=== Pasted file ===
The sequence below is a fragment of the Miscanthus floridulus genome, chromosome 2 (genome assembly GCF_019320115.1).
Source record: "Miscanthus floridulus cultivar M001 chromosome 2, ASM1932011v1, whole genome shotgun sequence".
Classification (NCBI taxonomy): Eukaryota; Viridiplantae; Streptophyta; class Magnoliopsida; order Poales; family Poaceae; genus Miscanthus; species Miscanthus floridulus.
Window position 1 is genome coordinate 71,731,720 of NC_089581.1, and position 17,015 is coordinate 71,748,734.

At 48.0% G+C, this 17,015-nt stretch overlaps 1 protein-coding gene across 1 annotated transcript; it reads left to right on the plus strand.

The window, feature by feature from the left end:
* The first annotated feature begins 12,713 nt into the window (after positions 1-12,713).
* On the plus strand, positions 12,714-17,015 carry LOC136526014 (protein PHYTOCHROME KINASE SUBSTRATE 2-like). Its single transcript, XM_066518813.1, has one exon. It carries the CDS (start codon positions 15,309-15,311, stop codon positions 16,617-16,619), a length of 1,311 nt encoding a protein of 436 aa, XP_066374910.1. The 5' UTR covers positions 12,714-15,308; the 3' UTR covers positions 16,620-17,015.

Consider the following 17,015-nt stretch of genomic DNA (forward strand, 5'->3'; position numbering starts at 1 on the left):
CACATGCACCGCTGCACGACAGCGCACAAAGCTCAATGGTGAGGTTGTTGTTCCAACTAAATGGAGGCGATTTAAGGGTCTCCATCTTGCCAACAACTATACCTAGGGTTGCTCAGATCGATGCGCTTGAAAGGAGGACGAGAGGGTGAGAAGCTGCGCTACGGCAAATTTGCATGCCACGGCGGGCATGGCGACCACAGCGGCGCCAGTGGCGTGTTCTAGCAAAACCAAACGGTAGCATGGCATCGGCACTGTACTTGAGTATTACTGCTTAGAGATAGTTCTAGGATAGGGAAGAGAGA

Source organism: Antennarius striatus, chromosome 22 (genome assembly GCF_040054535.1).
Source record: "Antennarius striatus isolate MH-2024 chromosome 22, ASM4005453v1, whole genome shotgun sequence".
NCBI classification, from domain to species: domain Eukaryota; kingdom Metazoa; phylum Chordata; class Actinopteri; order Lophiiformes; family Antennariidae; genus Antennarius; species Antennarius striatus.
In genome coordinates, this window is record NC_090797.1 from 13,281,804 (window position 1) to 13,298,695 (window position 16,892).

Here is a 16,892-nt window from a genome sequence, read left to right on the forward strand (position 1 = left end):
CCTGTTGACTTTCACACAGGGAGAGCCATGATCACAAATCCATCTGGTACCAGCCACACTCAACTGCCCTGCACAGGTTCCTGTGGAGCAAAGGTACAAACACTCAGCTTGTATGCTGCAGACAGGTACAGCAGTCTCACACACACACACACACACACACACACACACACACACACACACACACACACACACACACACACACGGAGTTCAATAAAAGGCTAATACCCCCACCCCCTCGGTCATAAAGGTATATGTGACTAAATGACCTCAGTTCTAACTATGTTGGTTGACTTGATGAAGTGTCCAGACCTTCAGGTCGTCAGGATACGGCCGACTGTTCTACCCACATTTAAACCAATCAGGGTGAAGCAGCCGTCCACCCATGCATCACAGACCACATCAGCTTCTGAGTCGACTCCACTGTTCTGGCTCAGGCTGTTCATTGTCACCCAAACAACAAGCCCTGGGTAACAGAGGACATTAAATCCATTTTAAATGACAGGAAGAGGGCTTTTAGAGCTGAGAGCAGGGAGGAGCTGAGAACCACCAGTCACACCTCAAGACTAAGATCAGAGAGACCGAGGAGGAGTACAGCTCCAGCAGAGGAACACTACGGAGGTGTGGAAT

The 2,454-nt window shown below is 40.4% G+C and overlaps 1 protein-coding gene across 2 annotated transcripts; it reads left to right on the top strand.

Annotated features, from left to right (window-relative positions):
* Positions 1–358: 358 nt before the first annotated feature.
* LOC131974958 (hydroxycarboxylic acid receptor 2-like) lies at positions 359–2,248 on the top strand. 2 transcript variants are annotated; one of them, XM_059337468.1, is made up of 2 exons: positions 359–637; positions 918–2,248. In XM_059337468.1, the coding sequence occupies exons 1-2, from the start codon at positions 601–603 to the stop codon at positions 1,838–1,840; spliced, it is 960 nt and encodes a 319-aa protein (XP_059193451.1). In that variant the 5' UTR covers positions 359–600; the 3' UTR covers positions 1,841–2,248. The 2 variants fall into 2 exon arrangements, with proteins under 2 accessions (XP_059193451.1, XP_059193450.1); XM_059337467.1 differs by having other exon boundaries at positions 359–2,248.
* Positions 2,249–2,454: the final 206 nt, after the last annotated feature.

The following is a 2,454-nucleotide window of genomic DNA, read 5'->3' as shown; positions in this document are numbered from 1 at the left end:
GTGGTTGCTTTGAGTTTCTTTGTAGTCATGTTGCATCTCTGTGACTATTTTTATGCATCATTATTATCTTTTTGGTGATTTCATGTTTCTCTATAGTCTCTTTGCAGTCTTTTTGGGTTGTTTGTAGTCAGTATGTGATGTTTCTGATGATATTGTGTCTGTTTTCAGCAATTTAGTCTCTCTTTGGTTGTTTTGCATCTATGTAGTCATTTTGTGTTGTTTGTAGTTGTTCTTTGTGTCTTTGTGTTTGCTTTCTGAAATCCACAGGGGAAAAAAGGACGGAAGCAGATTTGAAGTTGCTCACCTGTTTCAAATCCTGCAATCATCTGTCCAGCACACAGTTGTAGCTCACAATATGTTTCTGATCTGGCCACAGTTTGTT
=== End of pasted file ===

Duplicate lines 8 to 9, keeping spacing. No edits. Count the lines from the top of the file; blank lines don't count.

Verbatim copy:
* On the plus strand, positions 12,714-17,015 carry LOC136526014 (protein PHYTOCHROME KINASE SUBSTRATE 2-like). Its single transcript, XM_066518813.1, has one exon. It carries the CDS (start codon positions 15,309-15,311, stop codon positions 16,617-16,619), a length of 1,311 nt encoding a protein of 436 aa, XP_066374910.1. The 5' UTR covers positions 12,714-15,308; the 3' UTR covers positions 16,620-17,015.

Consider the following 17,015-nt stretch of genomic DNA (forward strand, 5'->3'; position numbering starts at 1 on the left):